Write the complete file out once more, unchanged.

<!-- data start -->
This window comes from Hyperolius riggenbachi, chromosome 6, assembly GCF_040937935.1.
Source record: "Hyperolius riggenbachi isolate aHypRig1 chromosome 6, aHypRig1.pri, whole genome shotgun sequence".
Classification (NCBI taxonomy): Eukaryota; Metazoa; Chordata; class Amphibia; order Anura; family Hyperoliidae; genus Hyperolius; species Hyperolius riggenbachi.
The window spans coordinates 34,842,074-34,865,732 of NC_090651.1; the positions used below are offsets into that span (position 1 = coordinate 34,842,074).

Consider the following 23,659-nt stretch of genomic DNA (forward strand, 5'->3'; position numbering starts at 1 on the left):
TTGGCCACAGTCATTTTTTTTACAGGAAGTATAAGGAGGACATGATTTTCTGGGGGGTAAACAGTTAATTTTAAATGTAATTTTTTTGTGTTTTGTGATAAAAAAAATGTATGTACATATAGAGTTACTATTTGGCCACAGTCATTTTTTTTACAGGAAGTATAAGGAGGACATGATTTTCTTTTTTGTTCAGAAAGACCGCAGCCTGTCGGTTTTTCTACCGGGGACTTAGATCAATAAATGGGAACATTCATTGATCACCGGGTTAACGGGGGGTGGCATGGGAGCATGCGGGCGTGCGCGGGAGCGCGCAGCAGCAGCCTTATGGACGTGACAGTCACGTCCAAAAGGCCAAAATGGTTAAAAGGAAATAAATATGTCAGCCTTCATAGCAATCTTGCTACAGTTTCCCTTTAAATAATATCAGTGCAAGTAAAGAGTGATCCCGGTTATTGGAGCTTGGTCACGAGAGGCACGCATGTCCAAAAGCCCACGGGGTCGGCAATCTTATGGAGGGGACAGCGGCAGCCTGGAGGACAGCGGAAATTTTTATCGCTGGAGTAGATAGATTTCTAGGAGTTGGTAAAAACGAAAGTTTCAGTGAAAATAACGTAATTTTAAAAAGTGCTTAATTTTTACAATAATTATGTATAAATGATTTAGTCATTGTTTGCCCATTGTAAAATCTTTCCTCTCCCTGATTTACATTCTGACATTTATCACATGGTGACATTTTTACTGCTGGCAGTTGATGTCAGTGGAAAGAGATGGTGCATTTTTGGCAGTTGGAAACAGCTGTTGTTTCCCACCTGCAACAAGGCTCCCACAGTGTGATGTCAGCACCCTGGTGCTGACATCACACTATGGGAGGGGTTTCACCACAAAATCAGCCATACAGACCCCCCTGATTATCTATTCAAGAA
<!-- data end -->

This window comes from Hyperolius riggenbachi, chromosome 6, assembly GCF_040937935.1.
Source record: "Hyperolius riggenbachi isolate aHypRig1 chromosome 6, aHypRig1.pri, whole genome shotgun sequence".
Classification (NCBI taxonomy): Eukaryota; Metazoa; Chordata; class Amphibia; order Anura; family Hyperoliidae; genus Hyperolius; species Hyperolius riggenbachi.
The window spans coordinates 34,842,074-34,865,732 of NC_090651.1; the positions used below are offsets into that span (position 1 = coordinate 34,842,074).

Consider the following 23,659-nt stretch of genomic DNA (forward strand, 5'->3'; position numbering starts at 1 on the left):
TTGGCCACAGTCATTTTTTTTACAGGAAGTATAAGGAGGACATGATTTTCTGGGGGGTAAACAGTTAATTTTAAATGTAATTTTTTTGTGTTTTGTGATAAAAAAAATGTATGTACATATAGAGTTACTATTTGGCCACAGTCATTTTTTTTACAGGAAGTATAAGGAGGACATGATTTTCTTTTTTGTTCAGAAAGACCGCAGCCTGTCGGTTTTTCTACCGGGGACTTAGATCAATAAATGGGAACATTCATTGATCACCGGGTTAACGGGGGGTGGCATGGGAGCATGCGGGCGTGCGCGGGAGCGCGCAGCAGCAGCCTTATGGACGTGACAGTCACGTCCAAAAGGCCAAAATGGTTAAAAGGAAATAAATATGTCAGCCTTCATAGCAATCTTGCTACAGTTTCCCTTTAAATAATATCAGTGCAAGTAAAGAGTGATCCCGGTTATTGGAGCTTGGTCACGAGAGGCACGCATGTCCAAAAGCCCACGGGGTCGGCAATCTTATGGAGGGGACAGCGGCAGCCTGGAGGACAGCGGAAATTTTTATCGCTGGAGTAGATAGATTTCTAGGAGTTGGTAAAAACGAAAGTTTCAGTGAAAATAACGTAATTTTAAAAAGTGCTTAATTTTTACAATAATTATGTATAAATGATTTAGTCATTGTTTGCCCATTGTAAAATCTTTCCTCTCCCTGATTTACATTCTGACATTTATCACATGGTGACATTTTTACTGCTGGCAGTTGATGTCAGTGGAAAGAGATGGTGCATTTTTGGCAGTTGGAAACAGCTGTTGTTTCCCACCTGCAACAAGGCTCCCACAGTGTGATGTCAGCACCCTGGTGCTGACATCACACTATGGGAGGGGTTTCACCACAAAATCAGCCATACAGACCCCCCTGATTATCTATTCAAGAA